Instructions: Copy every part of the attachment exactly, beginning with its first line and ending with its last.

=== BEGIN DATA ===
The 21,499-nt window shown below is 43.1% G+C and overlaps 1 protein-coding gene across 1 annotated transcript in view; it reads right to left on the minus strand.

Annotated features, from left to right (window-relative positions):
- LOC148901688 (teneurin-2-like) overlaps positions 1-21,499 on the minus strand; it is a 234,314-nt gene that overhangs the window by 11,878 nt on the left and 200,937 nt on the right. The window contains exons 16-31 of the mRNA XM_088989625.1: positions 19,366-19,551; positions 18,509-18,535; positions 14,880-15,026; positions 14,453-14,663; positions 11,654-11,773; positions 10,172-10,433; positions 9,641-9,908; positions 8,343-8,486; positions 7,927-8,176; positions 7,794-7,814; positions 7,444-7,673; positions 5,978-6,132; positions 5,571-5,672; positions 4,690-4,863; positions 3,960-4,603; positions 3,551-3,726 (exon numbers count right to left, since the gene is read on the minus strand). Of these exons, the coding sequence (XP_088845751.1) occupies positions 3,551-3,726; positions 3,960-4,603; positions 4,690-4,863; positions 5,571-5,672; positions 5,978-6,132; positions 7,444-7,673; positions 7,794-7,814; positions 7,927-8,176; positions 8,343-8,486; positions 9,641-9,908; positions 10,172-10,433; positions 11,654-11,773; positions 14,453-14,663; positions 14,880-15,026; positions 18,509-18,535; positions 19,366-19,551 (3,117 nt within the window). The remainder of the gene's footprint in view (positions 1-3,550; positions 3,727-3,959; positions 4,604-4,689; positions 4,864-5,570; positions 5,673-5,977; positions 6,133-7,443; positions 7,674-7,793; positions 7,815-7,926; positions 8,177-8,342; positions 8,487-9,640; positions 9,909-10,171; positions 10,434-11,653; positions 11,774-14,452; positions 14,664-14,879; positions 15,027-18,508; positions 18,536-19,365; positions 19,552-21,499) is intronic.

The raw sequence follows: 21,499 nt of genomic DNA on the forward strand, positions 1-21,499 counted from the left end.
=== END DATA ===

The 21,499-nt window shown below is 43.1% G+C and overlaps 1 protein-coding gene across 1 annotated transcript in view; it reads right to left on the minus strand.

Annotated features, from left to right (window-relative positions):
- LOC148901688 (teneurin-2-like) overlaps positions 1-21,499 on the minus strand; it is a 234,314-nt gene that overhangs the window by 11,878 nt on the left and 200,937 nt on the right. The window contains exons 16-31 of the mRNA XM_088989625.1: positions 19,366-19,551; positions 18,509-18,535; positions 14,880-15,026; positions 14,453-14,663; positions 11,654-11,773; positions 10,172-10,433; positions 9,641-9,908; positions 8,343-8,486; positions 7,927-8,176; positions 7,794-7,814; positions 7,444-7,673; positions 5,978-6,132; positions 5,571-5,672; positions 4,690-4,863; positions 3,960-4,603; positions 3,551-3,726 (exon numbers count right to left, since the gene is read on the minus strand). Of these exons, the coding sequence (XP_088845751.1) occupies positions 3,551-3,726; positions 3,960-4,603; positions 4,690-4,863; positions 5,571-5,672; positions 5,978-6,132; positions 7,444-7,673; positions 7,794-7,814; positions 7,927-8,176; positions 8,343-8,486; positions 9,641-9,908; positions 10,172-10,433; positions 11,654-11,773; positions 14,453-14,663; positions 14,880-15,026; positions 18,509-18,535; positions 19,366-19,551 (3,117 nt within the window). The remainder of the gene's footprint in view (positions 1-3,550; positions 3,727-3,959; positions 4,604-4,689; positions 4,864-5,570; positions 5,673-5,977; positions 6,133-7,443; positions 7,674-7,793; positions 7,815-7,926; positions 8,177-8,342; positions 8,487-9,640; positions 9,909-10,171; positions 10,434-11,653; positions 11,774-14,452; positions 14,664-14,879; positions 15,027-18,508; positions 18,536-19,365; positions 19,552-21,499) is intronic.

The raw sequence follows: 21,499 nt of genomic DNA on the forward strand, positions 1-21,499 counted from the left end.